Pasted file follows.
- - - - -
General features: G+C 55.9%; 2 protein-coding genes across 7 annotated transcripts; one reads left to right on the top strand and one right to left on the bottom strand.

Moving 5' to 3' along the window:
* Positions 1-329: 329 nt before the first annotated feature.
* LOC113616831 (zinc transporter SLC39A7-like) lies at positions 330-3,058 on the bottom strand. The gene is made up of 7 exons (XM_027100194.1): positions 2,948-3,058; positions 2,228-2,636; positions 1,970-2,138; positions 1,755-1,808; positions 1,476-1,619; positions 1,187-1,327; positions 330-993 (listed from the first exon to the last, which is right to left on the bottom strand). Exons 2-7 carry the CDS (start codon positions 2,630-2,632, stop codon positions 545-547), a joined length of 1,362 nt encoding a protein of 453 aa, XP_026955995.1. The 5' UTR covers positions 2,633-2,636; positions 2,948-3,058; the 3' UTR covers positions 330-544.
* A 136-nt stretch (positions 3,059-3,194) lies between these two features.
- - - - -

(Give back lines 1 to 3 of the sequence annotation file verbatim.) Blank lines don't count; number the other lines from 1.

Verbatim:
General features: G+C 55.9%; 2 protein-coding genes across 7 annotated transcripts; one reads left to right on the top strand and one right to left on the bottom strand.

Moving 5' to 3' along the window:
* Positions 1-329: 329 nt before the first annotated feature.